So today it’s possible to tour both the camp and the ghetto. Driving up to the site you see the massive red brick fortress walls of the prison. As you walk into the site you pass the memorial cemeteries for the Jewish people and Christians that died here. Our tour took us thru the warden’s office were prisoners were registered, and into cells where people were literally packed in like cattle. Hundreds living in rooms fit for 20. Poor sanitation, and air flow led to many deaths. The air inside the cells is stifling with little movement. It was a somber experience hearing the inhumane conditions people were forced to live under.  On the concentration camp grounds stood the enormous and lavish Wardens house in stark contrast to the way prisoners were forced to live. It’s hard to accurately describe how one feels wandering a site like this. Horrified. Disgusted. But I think to some degree the word numb feels most accurate. Numb because it’s overwhelming, and it takes time to process this enormous loss of life. To stand where these people previously stood. To bear witness while trying to come to grips with how something like this happened in the first place. To say that 263,000 Czech Jews were killed during the Holocaust is like saying that every person in the town I went to college was murdered. Two and a half times. It’s mind blowing. And numbing.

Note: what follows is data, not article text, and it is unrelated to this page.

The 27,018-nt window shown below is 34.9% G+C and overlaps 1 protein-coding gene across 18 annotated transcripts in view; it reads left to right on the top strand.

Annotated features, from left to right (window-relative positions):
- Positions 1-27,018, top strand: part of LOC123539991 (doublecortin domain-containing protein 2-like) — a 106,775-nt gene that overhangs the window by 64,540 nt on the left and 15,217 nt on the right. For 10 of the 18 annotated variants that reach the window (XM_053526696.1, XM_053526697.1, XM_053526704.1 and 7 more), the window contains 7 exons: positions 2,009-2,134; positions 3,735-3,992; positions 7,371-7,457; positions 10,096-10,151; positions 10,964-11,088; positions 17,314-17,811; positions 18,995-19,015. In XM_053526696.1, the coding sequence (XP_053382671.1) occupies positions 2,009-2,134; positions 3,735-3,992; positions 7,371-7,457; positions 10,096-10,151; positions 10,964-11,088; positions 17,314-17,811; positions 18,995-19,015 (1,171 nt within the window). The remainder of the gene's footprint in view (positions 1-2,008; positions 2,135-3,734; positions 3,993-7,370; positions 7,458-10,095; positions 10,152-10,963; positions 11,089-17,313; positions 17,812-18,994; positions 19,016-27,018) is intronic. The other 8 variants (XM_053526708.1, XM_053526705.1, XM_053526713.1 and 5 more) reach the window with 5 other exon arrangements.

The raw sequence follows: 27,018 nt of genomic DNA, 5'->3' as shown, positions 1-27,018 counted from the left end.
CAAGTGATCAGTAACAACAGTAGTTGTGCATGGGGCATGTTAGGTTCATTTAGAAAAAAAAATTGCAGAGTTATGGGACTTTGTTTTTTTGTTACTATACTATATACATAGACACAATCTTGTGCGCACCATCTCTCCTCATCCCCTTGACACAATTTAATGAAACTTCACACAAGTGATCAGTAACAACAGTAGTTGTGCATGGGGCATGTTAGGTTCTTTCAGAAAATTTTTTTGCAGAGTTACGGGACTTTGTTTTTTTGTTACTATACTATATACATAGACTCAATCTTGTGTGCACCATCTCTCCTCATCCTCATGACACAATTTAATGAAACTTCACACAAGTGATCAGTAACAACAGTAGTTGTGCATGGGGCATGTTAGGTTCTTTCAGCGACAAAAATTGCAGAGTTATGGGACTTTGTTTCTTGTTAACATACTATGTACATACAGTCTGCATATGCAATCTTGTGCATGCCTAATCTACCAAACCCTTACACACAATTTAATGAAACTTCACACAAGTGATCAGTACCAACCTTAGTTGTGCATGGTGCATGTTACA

After World War 2 many of the Nazis who worked at Terezin were charged and executed. Some were imprisoned. Some fled and escaped punishment. Today the memory of the events and the people who were killed live on in countless memorials around the world. If you haven’t visited a site like Terezin Concentration Camp and have the opportunity to I would implore you to do so. Education about past events is a precursor for the prevention of history repeating itself. While I strongly believe that history is very much worth reading I think it’s important to experience historical places first hand. To walk thru a archway entrance to a concentration camp and read the German words of irony “Arbeit Macht Frie” which translated to “Work Sets you Free.” To hear the crunch of the gravel under your feet, to hear the clink and scraping of a metal door closing. To enter a cell and look out the window to the outside world. To see bunk beds and try to physically imagine 200 prisoners sleeping in such cramped conditions sharing one toilet. This is how we make events personal. This is how we carry the burden of historical events with us to bear witness to the worst of humanity and to guard against such events happening in the future. Lest we never forget….


A Little Childhood Fun…….